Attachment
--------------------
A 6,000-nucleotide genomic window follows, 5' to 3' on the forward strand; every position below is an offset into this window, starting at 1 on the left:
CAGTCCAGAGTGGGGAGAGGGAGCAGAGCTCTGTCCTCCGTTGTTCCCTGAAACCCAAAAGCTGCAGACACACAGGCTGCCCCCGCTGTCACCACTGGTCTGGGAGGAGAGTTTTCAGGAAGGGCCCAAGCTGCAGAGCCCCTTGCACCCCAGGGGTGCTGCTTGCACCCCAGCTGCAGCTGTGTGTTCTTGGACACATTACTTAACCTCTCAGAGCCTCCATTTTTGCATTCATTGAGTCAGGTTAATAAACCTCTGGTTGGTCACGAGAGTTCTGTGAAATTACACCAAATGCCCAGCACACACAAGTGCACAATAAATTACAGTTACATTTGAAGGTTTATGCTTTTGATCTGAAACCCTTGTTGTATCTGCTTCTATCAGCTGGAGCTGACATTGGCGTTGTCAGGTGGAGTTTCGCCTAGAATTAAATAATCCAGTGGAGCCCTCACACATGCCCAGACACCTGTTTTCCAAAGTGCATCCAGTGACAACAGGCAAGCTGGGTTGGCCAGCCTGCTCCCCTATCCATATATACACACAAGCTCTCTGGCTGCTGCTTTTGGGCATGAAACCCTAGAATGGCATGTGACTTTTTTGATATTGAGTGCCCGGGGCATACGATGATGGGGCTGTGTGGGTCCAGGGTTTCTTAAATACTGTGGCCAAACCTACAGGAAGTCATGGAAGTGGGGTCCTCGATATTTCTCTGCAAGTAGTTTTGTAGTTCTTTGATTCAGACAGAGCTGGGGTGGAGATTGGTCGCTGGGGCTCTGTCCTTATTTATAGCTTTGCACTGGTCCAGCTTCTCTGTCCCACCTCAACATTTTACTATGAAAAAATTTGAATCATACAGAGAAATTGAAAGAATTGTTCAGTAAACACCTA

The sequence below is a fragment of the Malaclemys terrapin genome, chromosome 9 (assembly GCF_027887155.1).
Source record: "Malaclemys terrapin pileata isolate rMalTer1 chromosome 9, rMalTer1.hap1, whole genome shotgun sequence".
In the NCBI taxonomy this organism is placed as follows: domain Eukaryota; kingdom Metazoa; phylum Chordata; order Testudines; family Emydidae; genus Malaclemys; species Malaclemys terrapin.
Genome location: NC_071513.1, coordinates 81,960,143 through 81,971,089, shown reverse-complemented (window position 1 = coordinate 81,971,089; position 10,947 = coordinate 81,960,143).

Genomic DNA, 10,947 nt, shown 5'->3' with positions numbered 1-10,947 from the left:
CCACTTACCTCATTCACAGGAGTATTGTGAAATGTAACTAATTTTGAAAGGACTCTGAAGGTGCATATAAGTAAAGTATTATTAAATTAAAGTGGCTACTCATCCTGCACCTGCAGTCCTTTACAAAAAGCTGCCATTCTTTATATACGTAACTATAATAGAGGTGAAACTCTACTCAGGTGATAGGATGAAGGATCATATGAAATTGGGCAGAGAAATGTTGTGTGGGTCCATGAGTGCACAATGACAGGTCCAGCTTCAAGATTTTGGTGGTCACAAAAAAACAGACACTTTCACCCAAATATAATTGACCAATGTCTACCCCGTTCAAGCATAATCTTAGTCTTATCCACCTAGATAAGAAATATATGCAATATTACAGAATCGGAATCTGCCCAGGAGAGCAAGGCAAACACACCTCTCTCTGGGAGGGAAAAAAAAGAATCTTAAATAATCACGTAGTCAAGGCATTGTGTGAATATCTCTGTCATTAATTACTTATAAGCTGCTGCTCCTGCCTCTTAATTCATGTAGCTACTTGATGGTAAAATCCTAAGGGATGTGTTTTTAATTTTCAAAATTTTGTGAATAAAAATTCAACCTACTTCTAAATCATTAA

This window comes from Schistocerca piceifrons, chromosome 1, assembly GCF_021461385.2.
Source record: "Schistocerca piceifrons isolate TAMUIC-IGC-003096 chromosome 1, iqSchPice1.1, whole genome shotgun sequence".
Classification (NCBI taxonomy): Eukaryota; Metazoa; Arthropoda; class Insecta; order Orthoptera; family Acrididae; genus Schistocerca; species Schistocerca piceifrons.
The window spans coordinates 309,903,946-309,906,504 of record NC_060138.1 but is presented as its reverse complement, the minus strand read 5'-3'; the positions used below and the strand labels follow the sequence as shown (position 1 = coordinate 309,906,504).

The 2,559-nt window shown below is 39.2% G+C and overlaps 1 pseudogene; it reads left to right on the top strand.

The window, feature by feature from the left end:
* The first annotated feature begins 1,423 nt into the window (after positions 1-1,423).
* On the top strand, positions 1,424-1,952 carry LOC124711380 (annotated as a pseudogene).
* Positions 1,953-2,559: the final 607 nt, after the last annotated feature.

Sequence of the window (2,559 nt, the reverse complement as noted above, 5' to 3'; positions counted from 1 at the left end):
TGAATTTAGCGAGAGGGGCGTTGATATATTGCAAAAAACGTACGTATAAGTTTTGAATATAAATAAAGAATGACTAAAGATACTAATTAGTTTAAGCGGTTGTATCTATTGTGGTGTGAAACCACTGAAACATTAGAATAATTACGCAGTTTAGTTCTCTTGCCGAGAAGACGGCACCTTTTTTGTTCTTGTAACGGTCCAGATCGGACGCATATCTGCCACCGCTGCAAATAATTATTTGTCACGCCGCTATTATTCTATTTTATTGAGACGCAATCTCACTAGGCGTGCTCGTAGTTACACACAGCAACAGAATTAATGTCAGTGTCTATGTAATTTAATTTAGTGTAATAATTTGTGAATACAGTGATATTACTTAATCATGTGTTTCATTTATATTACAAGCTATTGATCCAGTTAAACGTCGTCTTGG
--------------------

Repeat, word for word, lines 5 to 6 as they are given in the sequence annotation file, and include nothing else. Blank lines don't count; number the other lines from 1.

In the NCBI taxonomy this organism is placed as follows: domain Eukaryota; kingdom Metazoa; phylum Chordata; order Testudines; family Emydidae; genus Malaclemys; species Malaclemys terrapin.
Genome location: NC_071513.1, coordinates 81,960,143 through 81,971,089, shown reverse-complemented (window position 1 = coordinate 81,971,089; position 10,947 = coordinate 81,960,143).